In conversation with Olive Adams, Patient and Public Involvement (PPI) Midwife working with Professor Christoph Lees and the research team based at the Centre for fetal care at Imperial Healthcare Trust and Women’s Health Research Centre at Imperial College London.
How would you describe your role as a Patient and Public Involvement (PPI) Midwife?
My role as PPI midwife was specifically developed to ensure high quality public involvement activity was undertaken across all of Professor Lees upcoming projects within the Women’s Health Research Centre, including enabling involvement at the very earliest stage of each study.
I had some experience of undertaking PPI activity as a research midwife which has helped me to undertake this role (see my previous PERC blog post outlining my previous public involvement activity here).
Dr Suzie Cro, Research Fellow at the Imperial Clinical Trials Unit and the HEALTHY STATS public involvement group share insights from their recent online discussion of COVID-19 vaccines:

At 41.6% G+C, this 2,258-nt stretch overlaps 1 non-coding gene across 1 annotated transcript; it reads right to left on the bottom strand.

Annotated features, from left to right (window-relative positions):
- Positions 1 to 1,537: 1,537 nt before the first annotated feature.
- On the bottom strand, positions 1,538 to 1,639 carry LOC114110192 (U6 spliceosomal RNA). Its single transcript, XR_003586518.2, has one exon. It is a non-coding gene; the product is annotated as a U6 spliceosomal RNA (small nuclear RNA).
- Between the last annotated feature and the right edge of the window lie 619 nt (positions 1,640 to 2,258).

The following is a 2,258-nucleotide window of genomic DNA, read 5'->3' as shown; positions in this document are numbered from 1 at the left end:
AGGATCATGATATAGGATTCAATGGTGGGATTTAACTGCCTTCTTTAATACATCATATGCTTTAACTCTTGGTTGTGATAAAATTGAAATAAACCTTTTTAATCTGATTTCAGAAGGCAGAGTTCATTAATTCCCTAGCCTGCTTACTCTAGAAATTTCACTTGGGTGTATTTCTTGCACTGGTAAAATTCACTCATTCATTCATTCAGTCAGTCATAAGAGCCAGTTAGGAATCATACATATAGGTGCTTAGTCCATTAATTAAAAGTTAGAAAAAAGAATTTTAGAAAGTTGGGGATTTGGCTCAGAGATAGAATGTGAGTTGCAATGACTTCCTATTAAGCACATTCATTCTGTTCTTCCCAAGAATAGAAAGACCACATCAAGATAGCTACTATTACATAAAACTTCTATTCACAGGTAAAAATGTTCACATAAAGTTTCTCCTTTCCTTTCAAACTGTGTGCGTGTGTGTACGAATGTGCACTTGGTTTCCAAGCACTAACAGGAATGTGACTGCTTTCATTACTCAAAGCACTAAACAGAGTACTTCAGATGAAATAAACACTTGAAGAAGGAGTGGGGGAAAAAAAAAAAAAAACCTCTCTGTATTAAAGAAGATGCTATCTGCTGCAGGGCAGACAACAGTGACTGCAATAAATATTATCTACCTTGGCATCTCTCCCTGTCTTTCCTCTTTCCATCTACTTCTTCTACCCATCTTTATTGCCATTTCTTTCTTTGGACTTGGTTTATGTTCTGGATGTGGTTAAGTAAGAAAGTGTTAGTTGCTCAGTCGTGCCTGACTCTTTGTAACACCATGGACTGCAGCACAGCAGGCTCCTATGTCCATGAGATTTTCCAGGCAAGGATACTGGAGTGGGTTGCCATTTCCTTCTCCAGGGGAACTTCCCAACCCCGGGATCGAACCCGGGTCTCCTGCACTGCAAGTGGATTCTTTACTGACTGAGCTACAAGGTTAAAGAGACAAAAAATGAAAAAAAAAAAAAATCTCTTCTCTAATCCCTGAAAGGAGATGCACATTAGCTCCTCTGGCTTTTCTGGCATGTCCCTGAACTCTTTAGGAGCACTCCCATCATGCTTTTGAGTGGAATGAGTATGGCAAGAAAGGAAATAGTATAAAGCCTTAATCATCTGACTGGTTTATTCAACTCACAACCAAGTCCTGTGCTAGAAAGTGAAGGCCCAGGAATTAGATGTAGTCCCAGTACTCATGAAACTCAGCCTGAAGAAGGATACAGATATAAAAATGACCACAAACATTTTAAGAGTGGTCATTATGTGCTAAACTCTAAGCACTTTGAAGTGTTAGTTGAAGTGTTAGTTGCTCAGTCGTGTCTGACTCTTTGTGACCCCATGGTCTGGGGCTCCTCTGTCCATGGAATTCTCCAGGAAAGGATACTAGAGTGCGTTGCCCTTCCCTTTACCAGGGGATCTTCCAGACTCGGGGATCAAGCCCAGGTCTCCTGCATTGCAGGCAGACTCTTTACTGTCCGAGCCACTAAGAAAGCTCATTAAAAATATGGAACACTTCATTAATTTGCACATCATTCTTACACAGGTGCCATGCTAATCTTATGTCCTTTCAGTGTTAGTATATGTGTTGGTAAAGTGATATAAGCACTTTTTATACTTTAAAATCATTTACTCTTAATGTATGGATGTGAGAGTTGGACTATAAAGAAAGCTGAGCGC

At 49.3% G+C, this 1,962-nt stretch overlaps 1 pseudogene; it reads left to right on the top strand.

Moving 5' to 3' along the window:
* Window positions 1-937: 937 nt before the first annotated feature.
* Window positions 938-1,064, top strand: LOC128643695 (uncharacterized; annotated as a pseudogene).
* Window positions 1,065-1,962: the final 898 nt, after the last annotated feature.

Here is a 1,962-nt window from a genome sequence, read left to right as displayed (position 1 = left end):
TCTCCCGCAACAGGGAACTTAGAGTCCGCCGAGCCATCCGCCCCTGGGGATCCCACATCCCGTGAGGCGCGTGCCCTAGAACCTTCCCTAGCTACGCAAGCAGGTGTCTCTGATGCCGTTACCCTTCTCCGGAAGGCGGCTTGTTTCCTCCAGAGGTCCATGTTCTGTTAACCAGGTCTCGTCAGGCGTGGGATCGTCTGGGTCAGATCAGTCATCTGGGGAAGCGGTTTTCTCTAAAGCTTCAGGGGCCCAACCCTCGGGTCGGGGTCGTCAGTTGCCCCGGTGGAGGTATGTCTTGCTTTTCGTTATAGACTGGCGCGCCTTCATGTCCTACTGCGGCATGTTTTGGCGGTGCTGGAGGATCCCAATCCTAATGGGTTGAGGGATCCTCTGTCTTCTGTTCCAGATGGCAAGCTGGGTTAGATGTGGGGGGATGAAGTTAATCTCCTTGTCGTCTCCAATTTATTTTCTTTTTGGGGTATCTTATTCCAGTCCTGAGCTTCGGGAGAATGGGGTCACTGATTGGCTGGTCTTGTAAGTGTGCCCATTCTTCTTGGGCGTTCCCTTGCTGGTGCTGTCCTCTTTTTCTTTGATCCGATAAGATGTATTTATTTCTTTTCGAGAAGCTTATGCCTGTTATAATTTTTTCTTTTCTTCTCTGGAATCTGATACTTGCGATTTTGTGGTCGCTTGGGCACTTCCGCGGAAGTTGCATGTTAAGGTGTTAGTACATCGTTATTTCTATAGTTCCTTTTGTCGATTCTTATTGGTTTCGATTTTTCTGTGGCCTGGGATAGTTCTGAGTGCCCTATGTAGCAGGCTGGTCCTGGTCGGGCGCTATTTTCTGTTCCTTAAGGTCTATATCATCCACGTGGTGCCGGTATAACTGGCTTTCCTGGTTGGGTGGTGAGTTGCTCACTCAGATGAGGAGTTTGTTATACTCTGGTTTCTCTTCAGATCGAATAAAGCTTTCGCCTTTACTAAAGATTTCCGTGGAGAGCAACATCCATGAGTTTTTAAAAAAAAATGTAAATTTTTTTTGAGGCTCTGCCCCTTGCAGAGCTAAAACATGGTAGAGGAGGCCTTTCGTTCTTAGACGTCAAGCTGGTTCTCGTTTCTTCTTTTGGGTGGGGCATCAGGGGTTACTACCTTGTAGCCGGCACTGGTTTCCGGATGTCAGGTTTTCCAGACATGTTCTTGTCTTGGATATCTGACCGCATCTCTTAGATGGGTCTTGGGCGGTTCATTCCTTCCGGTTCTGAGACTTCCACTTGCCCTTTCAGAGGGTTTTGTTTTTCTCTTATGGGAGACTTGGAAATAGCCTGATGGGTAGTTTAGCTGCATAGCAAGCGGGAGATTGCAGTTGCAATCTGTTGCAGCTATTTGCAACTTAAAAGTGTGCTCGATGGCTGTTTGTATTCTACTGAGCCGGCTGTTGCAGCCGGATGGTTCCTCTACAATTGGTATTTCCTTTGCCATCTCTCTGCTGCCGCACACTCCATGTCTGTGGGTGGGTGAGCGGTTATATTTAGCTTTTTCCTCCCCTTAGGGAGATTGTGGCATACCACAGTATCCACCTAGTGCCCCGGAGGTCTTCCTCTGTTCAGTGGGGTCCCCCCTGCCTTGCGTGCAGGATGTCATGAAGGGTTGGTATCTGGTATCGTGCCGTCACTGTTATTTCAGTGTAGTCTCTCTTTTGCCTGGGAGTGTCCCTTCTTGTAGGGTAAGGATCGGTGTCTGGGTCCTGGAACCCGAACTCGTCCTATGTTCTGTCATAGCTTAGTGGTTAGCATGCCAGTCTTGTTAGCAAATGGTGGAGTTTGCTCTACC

Right now, in the UK and across the world, vaccines for Covid-19 are being rolled out. You may have already received, or be expecting a vaccination offer sometime soon. Vaccines are thought to be our main hope to control the Covid-19 pandemic. Their use has only been possible following robust and rigorous clinical trials, which have demonstrated that they meet high safety and effectiveness standards set by the UK medicines regulator (the MHRA).
In conversation with: Dr Meg Spriggs (Research Associate) and Hannah Douglass (PhD Candidate), Centre for Psychedelic Research, Division of Brain Sciences, Imperial College, London
Working in collaboration with: Dr Kirsty Alderton and Dr Frederico Magalhaes who offered mental health support for these focus groups.
What did you do?
There is a current lack of effective treatments for anorexia nervosa (an eating disorder characterised by weight loss, difficulties maintaining weight, and often a preoccupation with one’s own body weight and shape). With fewer than half of those diagnosed with anorexia making a full recovery, there is a desperate need for new treatment avenues to be explored.
Lillie Pakzad-Shahabi, Clinical Trial Coordinator, Neuro-oncology, Department of Medicine, Imperial College London
Why did you decide to do Patient and Public Involvement (PPI) in your clinical trial?
After receiving a NIHR Imperial BRC PPI award (Round 3) to run a project with a secondary school, I stumbled across the PERC-ICTU PPI training series at Imperial. These workshops helped me to understand the importance of PPI early in clinical trial design. I decided it would be useful to involve patients from our clinic and their family members to review upcoming clinical trial protocols.
We hoped to gather the perspectives of patients and their family members on our plans for the design of two clinical trials.